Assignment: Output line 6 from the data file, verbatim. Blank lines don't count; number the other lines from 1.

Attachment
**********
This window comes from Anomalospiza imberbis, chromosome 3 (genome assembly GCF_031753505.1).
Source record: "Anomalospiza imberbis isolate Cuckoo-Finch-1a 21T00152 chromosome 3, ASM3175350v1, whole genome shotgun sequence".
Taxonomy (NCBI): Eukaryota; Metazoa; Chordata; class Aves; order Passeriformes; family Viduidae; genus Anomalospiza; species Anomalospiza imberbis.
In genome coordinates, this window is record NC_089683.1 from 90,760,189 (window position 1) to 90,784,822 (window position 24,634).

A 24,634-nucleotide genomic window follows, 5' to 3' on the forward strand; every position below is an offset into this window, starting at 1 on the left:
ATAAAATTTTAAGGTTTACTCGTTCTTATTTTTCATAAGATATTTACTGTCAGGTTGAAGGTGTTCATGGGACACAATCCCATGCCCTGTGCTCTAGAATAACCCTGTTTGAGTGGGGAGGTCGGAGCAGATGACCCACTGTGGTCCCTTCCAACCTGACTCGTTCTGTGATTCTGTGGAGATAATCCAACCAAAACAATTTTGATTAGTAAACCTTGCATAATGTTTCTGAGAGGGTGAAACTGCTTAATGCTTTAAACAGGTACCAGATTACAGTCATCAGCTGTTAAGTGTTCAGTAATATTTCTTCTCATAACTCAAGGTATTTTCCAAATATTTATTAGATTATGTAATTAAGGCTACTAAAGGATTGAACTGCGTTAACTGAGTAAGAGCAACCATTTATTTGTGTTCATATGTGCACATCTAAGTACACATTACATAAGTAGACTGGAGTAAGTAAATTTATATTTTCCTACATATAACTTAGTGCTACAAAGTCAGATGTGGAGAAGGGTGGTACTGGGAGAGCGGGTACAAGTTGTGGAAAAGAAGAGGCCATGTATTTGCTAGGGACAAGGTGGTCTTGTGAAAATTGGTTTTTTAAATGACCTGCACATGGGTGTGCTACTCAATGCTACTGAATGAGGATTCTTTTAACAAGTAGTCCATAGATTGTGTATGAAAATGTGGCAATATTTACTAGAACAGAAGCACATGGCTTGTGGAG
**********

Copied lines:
ATAAAATTTTAAGGTTTACTCGTTCTTATTTTTCATAAGATATTTACTGTCAGGTTGAAGGTGTTCATGGGACACAATCCCATGCCCTGTGCTCTAGAATAACCCTGTTTGAGTGGGGAGGTCGGAGCAGATGACCCACTGTGGTCCCTTCCAACCTGACTCGTTCTGTGATTCTGTGGAGATAATCCAACCAAAACAATTTTGATTAGTAAACCTTGCATAATGTTTCTGAGAGGGTGAAACTGCTTAATGCTTTAAACAGGTACCAGATTACAGTCATCAGCTGTTAAGTGTTCAGTAATATTTCTTCTCATAACTCAAGGTATTTTCCAAATATTTATTAGATTATGTAATTAAGGCTACTAAAGGATTGAACTGCGTTAACTGAGTAAGAGCAACCATTTATTTGTGTTCATATGTGCACATCTAAGTACACATTACATAAGTAGACTGGAGTAAGTAAATTTATATTTTCCTACATATAACTTAGTGCTACAAAGTCAGATGTGGAGAAGGGTGGTACTGGGAGAGCGGGTACAAGTTGTGGAAAAGAAGAGGCCATGTATTTGCTAGGGACAAGGTGGTCTTGTGAAAATTGGTTTTTTAAATGACCTGCACATGGGTGTGCTACTCAATGCTACTGAATGAGGATTCTTTTAACAAGTAGTCCATAGATTGTGTATGAAAATGTGGCAATATTTACTAGAACAGAAGCACATGGCTTGTGGAG